Pa. university board members grab $14M in contracts
Companies owned by two members of the oversight board for 14 state universities won almost $14 million in business from the schools during the past five years, according to a review of state records.
The contracts, for everything from construction projects and landscaping to issuing parking tickets, were given to companies owned by Guido Pichini of Reading in Berks County, chairman of the State System of Higher Education Board of Governors and member of Kutztown University’s Council of Trustees; and board member Celestino “Chuck” Pennoni of Bryn Mawr in Delaware County, records indicate.
Speaking during a break at the group’s quarterly meeting in Harrisburg last week, Pichini said his actions were within the letter of the law, adding that he even consulted state system attorneys before bidding on the work for his security firm. He said he did not vote on the contracts and did not participate in discussions about them.
“They went through the bidding process without me. I don’t oversee any of the contracts,” said Pichini, whose company received more than $4 million in work. “I’ve done everything in my power to separate myself.”
Repeated attempts to speak with Pennoni failed. His engineering/architectural firm received more than $9 million in contracts, according to records.
The state system board did not solicit or vote on any of the contracts but oversees operations at all of the schools involved.
Even so, state Sen. Kim Ward, R-Hempfield, was critical of the practice.
“When you’re on a board, you’re privy to some inside information,” Ward said. “Are they helping to put the RFP (a request for bids) together? There is a real appearance of maybe everything not being on the up and up.”
A call to Gov. Tom Corbett’s office about the matter was not returned.A spokeswoman for Sen. Jeffrey Piccola, chairman of the Senate Education Committee, declined to comment.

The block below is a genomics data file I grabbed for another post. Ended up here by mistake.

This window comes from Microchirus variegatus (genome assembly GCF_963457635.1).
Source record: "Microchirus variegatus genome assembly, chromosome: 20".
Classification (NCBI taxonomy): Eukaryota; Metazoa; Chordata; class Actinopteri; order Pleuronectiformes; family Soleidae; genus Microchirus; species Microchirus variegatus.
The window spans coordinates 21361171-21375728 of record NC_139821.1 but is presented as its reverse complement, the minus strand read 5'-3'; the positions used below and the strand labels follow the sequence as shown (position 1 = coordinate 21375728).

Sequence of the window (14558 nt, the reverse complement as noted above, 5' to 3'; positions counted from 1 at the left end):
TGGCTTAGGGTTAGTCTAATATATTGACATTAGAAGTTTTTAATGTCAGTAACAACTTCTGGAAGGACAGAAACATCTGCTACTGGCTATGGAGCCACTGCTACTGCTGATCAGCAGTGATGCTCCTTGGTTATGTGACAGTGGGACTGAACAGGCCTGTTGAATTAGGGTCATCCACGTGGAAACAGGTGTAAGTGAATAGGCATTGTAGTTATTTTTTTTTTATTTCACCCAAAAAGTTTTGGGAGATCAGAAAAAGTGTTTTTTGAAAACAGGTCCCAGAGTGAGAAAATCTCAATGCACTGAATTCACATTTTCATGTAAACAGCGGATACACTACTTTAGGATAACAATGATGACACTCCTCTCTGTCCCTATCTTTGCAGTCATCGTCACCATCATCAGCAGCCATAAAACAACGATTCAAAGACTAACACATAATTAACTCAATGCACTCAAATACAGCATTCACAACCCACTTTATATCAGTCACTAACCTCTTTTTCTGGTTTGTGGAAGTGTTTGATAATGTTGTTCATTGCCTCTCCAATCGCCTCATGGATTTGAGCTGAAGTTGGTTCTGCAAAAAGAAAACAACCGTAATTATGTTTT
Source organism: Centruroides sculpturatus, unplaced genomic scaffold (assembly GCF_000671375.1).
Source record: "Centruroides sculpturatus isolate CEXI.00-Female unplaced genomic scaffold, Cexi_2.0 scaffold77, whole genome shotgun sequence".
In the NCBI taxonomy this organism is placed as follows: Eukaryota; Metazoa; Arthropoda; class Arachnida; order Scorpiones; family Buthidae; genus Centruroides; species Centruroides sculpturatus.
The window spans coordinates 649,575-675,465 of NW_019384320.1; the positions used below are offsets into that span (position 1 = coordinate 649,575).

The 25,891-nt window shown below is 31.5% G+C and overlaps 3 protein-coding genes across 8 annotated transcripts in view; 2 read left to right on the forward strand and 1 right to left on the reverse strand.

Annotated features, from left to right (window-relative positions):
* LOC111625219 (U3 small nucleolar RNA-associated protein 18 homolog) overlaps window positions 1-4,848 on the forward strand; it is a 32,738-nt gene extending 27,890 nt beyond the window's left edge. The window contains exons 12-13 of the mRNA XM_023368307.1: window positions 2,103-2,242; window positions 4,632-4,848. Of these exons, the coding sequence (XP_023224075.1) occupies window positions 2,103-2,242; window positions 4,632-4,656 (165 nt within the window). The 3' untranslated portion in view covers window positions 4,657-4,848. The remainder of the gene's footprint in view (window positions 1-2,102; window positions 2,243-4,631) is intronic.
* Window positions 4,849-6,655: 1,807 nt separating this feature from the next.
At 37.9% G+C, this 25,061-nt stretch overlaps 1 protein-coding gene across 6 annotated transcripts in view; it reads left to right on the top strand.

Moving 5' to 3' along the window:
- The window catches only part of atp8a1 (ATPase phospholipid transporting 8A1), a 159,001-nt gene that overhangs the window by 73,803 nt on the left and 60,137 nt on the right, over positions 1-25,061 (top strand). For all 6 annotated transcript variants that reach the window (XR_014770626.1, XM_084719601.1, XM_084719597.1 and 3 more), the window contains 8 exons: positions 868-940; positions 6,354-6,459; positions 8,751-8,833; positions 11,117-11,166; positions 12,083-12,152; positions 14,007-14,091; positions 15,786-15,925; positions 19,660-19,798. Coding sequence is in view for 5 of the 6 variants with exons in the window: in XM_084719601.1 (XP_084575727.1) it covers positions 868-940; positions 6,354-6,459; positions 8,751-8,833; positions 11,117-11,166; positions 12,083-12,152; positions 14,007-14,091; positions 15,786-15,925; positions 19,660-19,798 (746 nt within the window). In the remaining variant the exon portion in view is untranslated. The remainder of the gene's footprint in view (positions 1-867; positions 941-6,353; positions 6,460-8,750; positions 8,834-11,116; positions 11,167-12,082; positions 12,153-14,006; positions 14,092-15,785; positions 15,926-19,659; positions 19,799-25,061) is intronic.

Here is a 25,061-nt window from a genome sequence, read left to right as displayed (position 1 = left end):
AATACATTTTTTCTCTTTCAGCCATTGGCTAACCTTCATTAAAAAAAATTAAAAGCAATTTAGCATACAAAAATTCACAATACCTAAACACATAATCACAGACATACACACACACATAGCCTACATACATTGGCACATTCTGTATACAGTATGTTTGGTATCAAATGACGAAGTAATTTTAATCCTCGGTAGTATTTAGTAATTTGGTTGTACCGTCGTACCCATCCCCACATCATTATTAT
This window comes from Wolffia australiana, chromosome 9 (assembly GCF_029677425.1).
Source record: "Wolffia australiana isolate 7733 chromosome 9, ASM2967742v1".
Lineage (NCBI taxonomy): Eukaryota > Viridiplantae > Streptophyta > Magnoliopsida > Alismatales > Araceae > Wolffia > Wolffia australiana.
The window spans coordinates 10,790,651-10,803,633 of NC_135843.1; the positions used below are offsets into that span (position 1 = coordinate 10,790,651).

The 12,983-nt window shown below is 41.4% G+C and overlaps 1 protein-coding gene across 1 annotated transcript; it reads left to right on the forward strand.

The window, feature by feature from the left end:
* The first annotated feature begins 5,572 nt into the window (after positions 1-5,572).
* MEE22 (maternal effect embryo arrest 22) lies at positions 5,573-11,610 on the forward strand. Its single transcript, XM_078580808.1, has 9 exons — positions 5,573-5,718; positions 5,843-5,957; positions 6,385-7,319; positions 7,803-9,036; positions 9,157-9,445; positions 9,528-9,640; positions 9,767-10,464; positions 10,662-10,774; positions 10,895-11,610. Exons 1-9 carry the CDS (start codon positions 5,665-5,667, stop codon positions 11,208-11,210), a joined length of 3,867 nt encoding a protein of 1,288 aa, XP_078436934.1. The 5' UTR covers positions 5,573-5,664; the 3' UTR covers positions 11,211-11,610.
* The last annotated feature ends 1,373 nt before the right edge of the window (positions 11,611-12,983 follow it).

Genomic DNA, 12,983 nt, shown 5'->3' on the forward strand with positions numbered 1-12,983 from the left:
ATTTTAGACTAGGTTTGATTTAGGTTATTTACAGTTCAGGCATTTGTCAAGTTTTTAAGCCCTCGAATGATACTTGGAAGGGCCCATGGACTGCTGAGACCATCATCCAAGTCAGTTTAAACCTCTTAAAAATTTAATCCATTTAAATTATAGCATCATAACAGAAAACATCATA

But several public policy experts say that while the two longtime board members — both initially appointed by former Gov. Ed Rendell — may not have broken a law, they may have crossed into questionable ethical territory.
“It’s at least very questionable how the politically connected always seem to get these contracts,” said Nate Benefield, director of policy analysis at the Commonwealth Foundation, a Harrisburg-based, free-market think tank.
“And $14 million is nothing to sneeze at. Those aren’t small projects by any stretch of the imagination,” Benefield said.
He said the situation begs several questions – whether the process is transparent, whether it’s being done competitively, whether there should be bans against anyone on the board winning contracts.
“While there may not be a technical violation of state conflict rules, board members should be diligent in avoiding situations that can place them in awkward positions with their fiduciary responsibilities,” said Richard Legon, president of the Association of Governing Boards of Universities and Colleges in Washington, which represents boards at more than 1,250 schools nationally.
A policy adopted by the state system in January states that officials and employees should not only avoid conflicts of interest, but also the appearance of conflict, according to the document.
Alleged breaches of these types of policies are often handled by the state Ethics Commission, whose executive director, John Contino, said his office does not comment about potential or ongoing cases.